Wednesday, September 17, 2014

Nevermore: Little Tree, Nightwoods, Judge Crater & How Not to Be Wrong





The ever-lively Nevermore opened with a discussion of The Education of Little Tree by Forrest Carter.  The book was first published in the late 1970s as a memoir of a part Cherokee boy growing up in the Smoky Mountains region during the 1920s and 30s. Orphaned at a young age, Little Tree was sent to live with his grandparents who taught him how to live simply, respecting the Earth and its creatures.   It was a warm and loving story laced with humor, mountain lore, and more than a dash of spirituality.  As the book grew in popularity, it was claimed that the author was actually Asa Carter, a segregationist who wrote speeches for George Wallace.  This brings up all sorts of questions.  Can a reader separate the author from the work?  Who has the right to tell the stories of a minority? Does knowing that the story is fiction and not memoir change the work itself? And what of Asa himself—was this his way of conning the public or did he have a true conversion?  As usual, there were plenty of answers but no consensus but then that’s the fun of Nevermore!

Another book with a mountain setting is Charles Frazier’s Nightwoods.  Set in North Carolina in the 1950s, it’s the story of a solitary woman who is living in an abandoned lodge as a caretaker.  Her life is upended when she becomes the guardian of her sister’s children after the sister is murdered.  The book was compared to Lee Smith’s but the writing is darker.  In short, this isn’t a happy book but then not all good books are happy ones.  Frazier is best known for the novel Cold Mountain.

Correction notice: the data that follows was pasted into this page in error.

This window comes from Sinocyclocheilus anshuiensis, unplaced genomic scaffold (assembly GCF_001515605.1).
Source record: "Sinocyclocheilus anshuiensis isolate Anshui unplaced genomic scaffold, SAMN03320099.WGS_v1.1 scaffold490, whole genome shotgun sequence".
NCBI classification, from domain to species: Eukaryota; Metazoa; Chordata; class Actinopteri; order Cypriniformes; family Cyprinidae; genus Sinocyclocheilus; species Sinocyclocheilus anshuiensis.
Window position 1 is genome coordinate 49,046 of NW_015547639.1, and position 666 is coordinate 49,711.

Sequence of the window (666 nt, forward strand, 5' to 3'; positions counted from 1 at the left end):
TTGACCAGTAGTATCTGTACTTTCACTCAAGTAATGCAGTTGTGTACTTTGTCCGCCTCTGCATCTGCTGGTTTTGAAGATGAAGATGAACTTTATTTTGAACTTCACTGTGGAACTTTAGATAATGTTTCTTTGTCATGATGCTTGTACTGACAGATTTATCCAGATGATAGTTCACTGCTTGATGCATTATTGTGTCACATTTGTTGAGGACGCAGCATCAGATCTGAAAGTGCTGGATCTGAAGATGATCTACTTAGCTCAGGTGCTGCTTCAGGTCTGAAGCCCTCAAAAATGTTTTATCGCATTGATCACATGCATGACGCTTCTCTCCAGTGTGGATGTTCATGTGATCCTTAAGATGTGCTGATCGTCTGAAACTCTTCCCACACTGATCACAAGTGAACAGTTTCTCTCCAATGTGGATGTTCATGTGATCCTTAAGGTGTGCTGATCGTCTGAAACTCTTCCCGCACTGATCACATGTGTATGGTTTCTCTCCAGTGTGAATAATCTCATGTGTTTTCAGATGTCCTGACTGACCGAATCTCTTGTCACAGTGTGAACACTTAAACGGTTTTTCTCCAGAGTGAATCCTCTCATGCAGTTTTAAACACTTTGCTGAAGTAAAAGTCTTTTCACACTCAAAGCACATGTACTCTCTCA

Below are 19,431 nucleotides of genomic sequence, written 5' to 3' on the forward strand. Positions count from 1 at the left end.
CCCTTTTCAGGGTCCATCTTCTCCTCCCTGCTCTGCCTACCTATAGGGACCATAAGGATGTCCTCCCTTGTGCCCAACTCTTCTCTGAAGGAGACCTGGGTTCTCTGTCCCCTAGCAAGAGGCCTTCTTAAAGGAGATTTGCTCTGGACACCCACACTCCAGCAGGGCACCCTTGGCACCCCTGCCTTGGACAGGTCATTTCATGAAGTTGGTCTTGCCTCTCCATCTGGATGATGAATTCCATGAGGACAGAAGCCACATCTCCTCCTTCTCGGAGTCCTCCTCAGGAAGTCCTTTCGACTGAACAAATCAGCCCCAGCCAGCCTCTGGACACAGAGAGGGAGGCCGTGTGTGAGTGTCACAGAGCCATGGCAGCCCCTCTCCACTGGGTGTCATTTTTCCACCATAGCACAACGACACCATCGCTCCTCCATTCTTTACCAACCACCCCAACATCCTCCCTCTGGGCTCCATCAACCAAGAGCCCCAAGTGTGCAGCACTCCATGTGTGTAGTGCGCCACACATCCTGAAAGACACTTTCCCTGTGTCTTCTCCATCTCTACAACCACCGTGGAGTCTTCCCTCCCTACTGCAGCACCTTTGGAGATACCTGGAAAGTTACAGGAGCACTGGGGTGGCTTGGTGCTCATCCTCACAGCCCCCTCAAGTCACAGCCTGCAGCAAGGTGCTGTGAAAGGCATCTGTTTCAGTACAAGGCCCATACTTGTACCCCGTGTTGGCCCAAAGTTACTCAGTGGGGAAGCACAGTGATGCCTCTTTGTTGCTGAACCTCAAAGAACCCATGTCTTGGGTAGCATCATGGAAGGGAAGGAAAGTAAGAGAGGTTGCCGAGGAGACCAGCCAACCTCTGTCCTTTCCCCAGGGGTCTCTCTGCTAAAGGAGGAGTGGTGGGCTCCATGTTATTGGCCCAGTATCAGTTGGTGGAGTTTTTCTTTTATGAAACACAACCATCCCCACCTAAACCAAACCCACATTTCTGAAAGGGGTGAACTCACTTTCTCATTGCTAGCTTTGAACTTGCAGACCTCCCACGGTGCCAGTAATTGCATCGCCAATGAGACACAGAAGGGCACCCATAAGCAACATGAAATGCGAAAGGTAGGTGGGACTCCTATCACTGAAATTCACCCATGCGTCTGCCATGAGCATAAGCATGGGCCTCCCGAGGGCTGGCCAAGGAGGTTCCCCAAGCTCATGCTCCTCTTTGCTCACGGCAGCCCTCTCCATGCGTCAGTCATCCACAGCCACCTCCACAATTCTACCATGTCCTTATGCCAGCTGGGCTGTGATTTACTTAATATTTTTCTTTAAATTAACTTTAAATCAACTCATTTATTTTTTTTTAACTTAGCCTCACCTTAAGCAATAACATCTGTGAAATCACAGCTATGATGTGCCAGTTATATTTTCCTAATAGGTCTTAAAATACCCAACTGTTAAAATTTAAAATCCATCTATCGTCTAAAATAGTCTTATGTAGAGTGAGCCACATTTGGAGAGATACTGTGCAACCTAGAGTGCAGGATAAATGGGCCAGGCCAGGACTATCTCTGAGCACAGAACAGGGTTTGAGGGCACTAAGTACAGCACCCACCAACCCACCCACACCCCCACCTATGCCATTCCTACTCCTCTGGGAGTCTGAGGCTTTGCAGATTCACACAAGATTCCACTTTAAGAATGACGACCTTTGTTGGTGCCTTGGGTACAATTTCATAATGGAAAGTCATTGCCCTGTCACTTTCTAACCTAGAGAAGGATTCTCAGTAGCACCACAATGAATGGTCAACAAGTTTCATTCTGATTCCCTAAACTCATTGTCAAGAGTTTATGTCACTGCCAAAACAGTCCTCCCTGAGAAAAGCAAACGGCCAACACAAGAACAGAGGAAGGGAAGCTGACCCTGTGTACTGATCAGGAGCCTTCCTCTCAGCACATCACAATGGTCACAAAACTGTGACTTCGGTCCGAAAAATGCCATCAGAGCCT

The Wife, the Maid, and the Mistress is a debut novel by Ariel Lawhon.  It’s a fictionalized version of  the Judge Crater case which mesmerized the nation back in 1930 when the famous (or infamous) judge got into a cab and simply disappeared.  Like the Jimmy Hoffa case decades later, theories abounded as to what happened. (No one ever dug up Giants Stadium looking for Carter, however.)  Lawhon spins an intriguing tale of political corruption, scandalous affairs, and the streets of New York in the Jazz Age.  Our reviewer enjoyed the book, especially the author’s notes as to what was factual and what was speculation.